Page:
Let’s think Microfinance in a simple way – I can afford to take loans of few lakhs from bank may be with or without collatoral. I take this money and go to the village where Shyam lives. I call on villagers in groups of 4-5 (not all from same family) and give them a collective loan of Rs. 500 to pursuse their business of selling vegetables. They have to return me the money in the evening at say 2% interest. Much less than what Money Lender is giving, but still much higher than what i am giving to the bank.

Why collective loan – I can manage without a collatoral as it creates a peer pressure among the group members to oblige to the loan. I give an incentive to the group, that if all the members of the group repay their loan in time, all of them are eligible for a higher loan of say Rs. 110 each.

How do I manage the logistics of disbursing loans every morning and collecting every evening? I open an institute called ‘MicroFinance Institute’ – (technically I have to register it under non banking act of RBI or one weird act under Andhra Pradesh government, if the number of ‘self-help group’ exceeds a certain value). The MFI appoints one person in each village who can be trusted by the villagers and has some legal papers to authenticate his identity. The MFI operates 2 hours in the morning (7-9am) in the evening 5-7pm, when the guy collects the money for the village, but distrbutes it in a choupal like setting at 6 am in the morning, and collects the interest from previous day, and deposits it in the MFI before going for his normal work.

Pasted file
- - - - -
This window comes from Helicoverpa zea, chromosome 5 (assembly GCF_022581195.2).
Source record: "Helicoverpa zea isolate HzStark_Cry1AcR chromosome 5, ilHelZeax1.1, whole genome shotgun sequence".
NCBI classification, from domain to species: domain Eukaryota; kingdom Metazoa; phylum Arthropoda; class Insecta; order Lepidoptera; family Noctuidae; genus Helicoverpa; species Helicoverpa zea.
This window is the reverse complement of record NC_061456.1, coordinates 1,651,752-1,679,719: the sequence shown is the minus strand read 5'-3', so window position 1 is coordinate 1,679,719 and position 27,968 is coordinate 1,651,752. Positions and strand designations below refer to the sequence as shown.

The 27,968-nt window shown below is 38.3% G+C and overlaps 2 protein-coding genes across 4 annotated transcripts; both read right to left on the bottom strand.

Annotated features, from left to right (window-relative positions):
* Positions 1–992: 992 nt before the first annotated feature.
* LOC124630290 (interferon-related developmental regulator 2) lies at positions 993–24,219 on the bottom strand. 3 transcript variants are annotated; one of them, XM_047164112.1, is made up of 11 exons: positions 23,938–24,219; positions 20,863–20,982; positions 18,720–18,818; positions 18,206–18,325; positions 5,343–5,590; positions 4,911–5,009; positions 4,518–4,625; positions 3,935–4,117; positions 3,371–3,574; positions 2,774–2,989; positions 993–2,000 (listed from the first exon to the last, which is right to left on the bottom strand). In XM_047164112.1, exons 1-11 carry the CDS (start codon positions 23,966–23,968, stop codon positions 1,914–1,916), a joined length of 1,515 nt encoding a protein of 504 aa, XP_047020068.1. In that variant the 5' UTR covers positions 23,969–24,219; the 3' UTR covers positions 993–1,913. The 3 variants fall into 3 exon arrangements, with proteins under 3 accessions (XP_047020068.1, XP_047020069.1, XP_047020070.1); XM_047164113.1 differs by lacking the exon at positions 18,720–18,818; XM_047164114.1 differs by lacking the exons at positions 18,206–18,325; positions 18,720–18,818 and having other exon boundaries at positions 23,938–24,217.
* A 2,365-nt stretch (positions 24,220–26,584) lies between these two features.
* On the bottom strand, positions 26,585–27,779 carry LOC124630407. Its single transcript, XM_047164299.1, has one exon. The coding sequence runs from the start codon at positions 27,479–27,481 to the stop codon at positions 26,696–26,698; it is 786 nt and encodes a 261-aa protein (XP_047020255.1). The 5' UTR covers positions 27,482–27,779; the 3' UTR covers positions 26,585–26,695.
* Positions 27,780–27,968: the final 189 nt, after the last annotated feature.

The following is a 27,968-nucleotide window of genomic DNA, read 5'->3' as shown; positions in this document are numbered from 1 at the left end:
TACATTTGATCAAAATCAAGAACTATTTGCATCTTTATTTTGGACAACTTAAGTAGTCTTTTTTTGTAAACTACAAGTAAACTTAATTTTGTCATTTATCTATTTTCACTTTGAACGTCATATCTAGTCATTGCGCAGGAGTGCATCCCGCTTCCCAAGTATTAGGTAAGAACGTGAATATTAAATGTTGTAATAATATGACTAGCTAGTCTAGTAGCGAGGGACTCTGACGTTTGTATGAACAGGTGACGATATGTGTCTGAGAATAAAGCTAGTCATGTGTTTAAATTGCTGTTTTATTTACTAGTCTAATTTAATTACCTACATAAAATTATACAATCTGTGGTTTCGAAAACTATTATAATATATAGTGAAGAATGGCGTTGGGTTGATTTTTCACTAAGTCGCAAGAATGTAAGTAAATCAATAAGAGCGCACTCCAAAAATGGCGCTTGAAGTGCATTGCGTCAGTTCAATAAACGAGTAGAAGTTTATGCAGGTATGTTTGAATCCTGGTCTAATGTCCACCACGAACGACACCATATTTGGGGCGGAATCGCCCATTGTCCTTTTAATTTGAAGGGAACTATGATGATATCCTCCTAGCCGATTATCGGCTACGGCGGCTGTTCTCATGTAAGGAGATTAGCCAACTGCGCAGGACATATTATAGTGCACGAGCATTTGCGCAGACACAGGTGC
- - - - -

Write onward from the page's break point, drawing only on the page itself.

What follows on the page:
Now what benefit does Shyam gets – lets say he earns Rs. 40 everyday, of which he used to give 10 to the money lender as interest and 10 as the rent for cart, spends 20. Now with this scheme, he still continues to earn 40 but is able to keep 28, his living standard improves, or he saves more. His savings can be channelled back to the MFI, which can act as a collatoral in case he defaults in future. As he develops a credit line with MFI, we can finance his cart of Rs.1000. He is now in a capcity to save 38, his living std. improves further and so does his savings. Where does he spend his additional earnings – probably on educating his child or buying some goods from other villagers (who would also have financed by MFI), improving their livelihood in turn. So this perpertual cycle continues and creates a win-win situation for all.